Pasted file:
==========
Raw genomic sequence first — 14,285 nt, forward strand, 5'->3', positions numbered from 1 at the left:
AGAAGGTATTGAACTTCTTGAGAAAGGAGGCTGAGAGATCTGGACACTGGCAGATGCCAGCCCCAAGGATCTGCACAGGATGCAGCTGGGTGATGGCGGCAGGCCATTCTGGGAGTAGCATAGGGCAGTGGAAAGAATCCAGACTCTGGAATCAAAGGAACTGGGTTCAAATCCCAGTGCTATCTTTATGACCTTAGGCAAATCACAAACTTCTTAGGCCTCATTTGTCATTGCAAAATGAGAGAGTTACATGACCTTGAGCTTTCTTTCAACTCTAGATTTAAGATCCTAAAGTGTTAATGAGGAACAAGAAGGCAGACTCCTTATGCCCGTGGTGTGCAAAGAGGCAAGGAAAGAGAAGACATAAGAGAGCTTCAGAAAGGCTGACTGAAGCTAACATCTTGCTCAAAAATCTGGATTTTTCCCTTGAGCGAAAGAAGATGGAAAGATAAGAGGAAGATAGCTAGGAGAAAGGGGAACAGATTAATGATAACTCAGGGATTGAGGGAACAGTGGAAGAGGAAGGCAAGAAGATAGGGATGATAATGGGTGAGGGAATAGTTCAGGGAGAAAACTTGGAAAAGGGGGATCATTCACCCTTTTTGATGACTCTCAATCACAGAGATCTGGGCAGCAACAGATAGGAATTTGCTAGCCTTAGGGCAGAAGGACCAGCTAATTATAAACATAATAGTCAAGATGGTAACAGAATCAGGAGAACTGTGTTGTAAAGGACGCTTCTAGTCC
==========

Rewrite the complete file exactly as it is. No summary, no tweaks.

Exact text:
Raw genomic sequence first — 14,285 nt, forward strand, 5'->3', positions numbered from 1 at the left:
AGAAGGTATTGAACTTCTTGAGAAAGGAGGCTGAGAGATCTGGACACTGGCAGATGCCAGCCCCAAGGATCTGCACAGGATGCAGCTGGGTGATGGCGGCAGGCCATTCTGGGAGTAGCATAGGGCAGTGGAAAGAATCCAGACTCTGGAATCAAAGGAACTGGGTTCAAATCCCAGTGCTATCTTTATGACCTTAGGCAAATCACAAACTTCTTAGGCCTCATTTGTCATTGCAAAATGAGAGAGTTACATGACCTTGAGCTTTCTTTCAACTCTAGATTTAAGATCCTAAAGTGTTAATGAGGAACAAGAAGGCAGACTCCTTATGCCCGTGGTGTGCAAAGAGGCAAGGAAAGAGAAGACATAAGAGAGCTTCAGAAAGGCTGACTGAAGCTAACATCTTGCTCAAAAATCTGGATTTTTCCCTTGAGCGAAAGAAGATGGAAAGATAAGAGGAAGATAGCTAGGAGAAAGGGGAACAGATTAATGATAACTCAGGGATTGAGGGAACAGTGGAAGAGGAAGGCAAGAAGATAGGGATGATAATGGGTGAGGGAATAGTTCAGGGAGAAAACTTGGAAAAGGGGGATCATTCACCCTTTTTGATGACTCTCAATCACAGAGATCTGGGCAGCAACAGATAGGAATTTGCTAGCCTTAGGGCAGAAGGACCAGCTAATTATAAACATAATAGTCAAGATGGTAACAGAATCAGGAGAACTGTGTTGTAAAGGACGCTTCTAGTCC